Implications of convergence
Both clients and advisors impacted
The mid-1990s saw the beginning of a trend that continues to sweep Canada's wealth management industry. The trend: the convergence of financial product manufacturing and distribution. It's actually an old trend that gathered steam amongst a relatively new group of industry participants. There are unique impacts for both financial advisors and the industry's end clients.
I've said before that distribution is to financial services what location is to real estate - it's critical. Hence, it's no surprise that Canada's largest financial product manufacturers - i.e. banks and insurance companies - have a long history of using their well established distribution networks to sell their products.
Relatively new is the evolution of financial advisory firms with "independent" roots into larger integrated firms - a model once criticized for its lack of independence. Back in 1995, the Equion Group (an investment dealer) and Loring Ward Investment Counsel (a money management firm) joined forces. It was the birth of Winnipeg-based Assante Corporation.
It was the first significant shift, among Canadian independent advisory firms, toward providing a product manufacturer with preferred access to a distribution network. Even Assante has long been the subject of criticism by many industry observers and competitors. But now, the saying "if you can't beat 'em, join 'em" seems appropriate.
Firms like IPC Financial Network and Cartier Financial Partners are more recent followers of this trend - having created proprietary products to boost profitability only after establishing themselves as distributors.
Another recent trend is for already successful product manufacturers to build/acquire large distribution networks. The emphasis on using the distribution subsidiaries to drive proprietary product sales varies widely. The most recent of this trend is CI Funds, which recently announced a deal to acquire the Canadian operations of Assante Corporation. The motivations of this deal seem clear.
When CI acquired the fund assets of Spectrum and Clarica last year, distribution was a big factor as this press release notes, "CI will also receive preferred access for its products to more than 4,000 Clarica agents and managers." It seems that this was also a key motivation in the purchase of Assante. Why?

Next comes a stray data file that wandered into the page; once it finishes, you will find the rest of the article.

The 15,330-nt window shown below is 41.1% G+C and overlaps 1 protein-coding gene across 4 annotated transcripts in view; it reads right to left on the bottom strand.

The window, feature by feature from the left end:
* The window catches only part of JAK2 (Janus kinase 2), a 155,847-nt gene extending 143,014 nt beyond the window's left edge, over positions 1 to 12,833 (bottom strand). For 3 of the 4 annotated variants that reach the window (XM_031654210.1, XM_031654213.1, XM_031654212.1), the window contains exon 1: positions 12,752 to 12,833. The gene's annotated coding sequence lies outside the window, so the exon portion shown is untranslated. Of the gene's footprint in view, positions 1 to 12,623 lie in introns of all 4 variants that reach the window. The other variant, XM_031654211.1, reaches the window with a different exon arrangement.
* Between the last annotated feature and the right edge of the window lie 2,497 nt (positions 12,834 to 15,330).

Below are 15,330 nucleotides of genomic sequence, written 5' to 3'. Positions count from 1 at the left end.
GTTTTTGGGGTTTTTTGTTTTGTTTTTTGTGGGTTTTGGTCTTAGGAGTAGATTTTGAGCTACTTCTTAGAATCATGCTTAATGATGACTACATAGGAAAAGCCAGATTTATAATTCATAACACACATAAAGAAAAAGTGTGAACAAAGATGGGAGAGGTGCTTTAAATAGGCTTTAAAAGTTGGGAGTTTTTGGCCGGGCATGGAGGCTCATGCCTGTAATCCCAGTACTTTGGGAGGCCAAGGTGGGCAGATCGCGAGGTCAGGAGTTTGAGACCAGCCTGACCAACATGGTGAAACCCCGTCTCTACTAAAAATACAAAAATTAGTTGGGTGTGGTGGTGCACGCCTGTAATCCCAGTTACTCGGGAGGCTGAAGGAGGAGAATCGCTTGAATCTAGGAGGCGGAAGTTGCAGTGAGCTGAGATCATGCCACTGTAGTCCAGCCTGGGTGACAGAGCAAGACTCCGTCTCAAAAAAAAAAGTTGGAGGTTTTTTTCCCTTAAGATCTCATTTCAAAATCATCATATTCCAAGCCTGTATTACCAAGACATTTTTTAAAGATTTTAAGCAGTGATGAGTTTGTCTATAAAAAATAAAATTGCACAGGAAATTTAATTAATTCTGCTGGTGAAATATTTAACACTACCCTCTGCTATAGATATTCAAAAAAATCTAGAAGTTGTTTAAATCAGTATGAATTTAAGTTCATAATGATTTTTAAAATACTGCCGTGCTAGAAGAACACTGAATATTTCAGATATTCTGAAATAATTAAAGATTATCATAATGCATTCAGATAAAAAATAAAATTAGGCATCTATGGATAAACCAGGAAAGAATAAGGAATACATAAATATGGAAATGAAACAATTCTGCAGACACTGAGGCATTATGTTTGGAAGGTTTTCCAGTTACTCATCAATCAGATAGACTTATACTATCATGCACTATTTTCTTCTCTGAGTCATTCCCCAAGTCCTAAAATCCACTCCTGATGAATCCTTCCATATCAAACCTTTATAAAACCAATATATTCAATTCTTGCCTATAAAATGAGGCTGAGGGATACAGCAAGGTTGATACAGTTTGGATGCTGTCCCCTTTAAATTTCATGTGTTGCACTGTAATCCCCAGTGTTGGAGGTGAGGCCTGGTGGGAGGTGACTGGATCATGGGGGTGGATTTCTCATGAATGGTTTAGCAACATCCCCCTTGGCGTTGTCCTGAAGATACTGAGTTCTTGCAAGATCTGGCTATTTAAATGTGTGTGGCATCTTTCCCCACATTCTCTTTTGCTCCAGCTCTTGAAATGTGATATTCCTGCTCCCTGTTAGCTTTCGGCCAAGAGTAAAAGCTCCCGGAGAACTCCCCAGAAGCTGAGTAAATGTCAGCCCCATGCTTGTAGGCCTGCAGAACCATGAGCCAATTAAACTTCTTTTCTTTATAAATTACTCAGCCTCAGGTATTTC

While product manufacturers are more profitable than distribution firms, there is an indirect potential synergy as noted in CI's "preferred access" statement above. Perhaps Assante said it best. Page 12 of its IPO prospectus dated May 19, 1999 states, "With the proliferation of products and services in the market and the rising costs of competing for market share in an environment where products and services were becoming increasingly commoditized, Assante observed a trend towards manufacturers competing for control over traditional and non-traditional distribution channels. Assante believed that, to survive in the manufacturing industry, the key was to partner with established distribution arms with an extensive base of advisors and clients."
Impact of this trend
It is important to distinguish between actual and perceived impact. Some firms who have married product manufacturing with distribution show no tendency toward the "strong encouragement" of its distribution force to sell proprietary products. In such cases, I'm not sure there is any real impact for either advisors or their clients.
A contingent of advisors who passionately value their independence will surely survive this convergence trend with their independence intact. The industry will cater to this group in some way to provide the independent home they so fiercely crave.
In the case of firms who have a more clearly stated goal of using distribution to enhance profitability of product manufacturing segments, the challenge is greater. Advisors with these firms will have to battle both the perception and the existence of potentially heightened conflict. If pressures exist to sell in-house product, the quality of their advice may be called into question.
Clients of such firms will need to become increasingly aware of this to properly assess their advisor's advice. In all likelihood, the regulatory environment will also evolve accordingly to deal with the changing landscape, which may also highlight the issue for consumers to some extent.
The bottom line is that independence isn't necessarily a factor of one's environment. It can be, but ultimately the individual advisor determines the quality and independence of the advice delivered to clients.
At the same time, the history of many industries clearly demonstrates that this sweeping wave of consolidation will eventually pave the way for innovative advisors and firms to carve out a niche ignored by larger trends. Advisors will have to figure out where they fit in once the dust settles - and that may well determine their subsequent success.
Dan Hallett, CFA, CFP is the President of Dan Hallett & Associates Inc. in Windsor Ontario. DH&A is registered as Investment Counsel in Ontario and provides independent investment research to financial advisors. He can be reached at firstname.lastname@example.org
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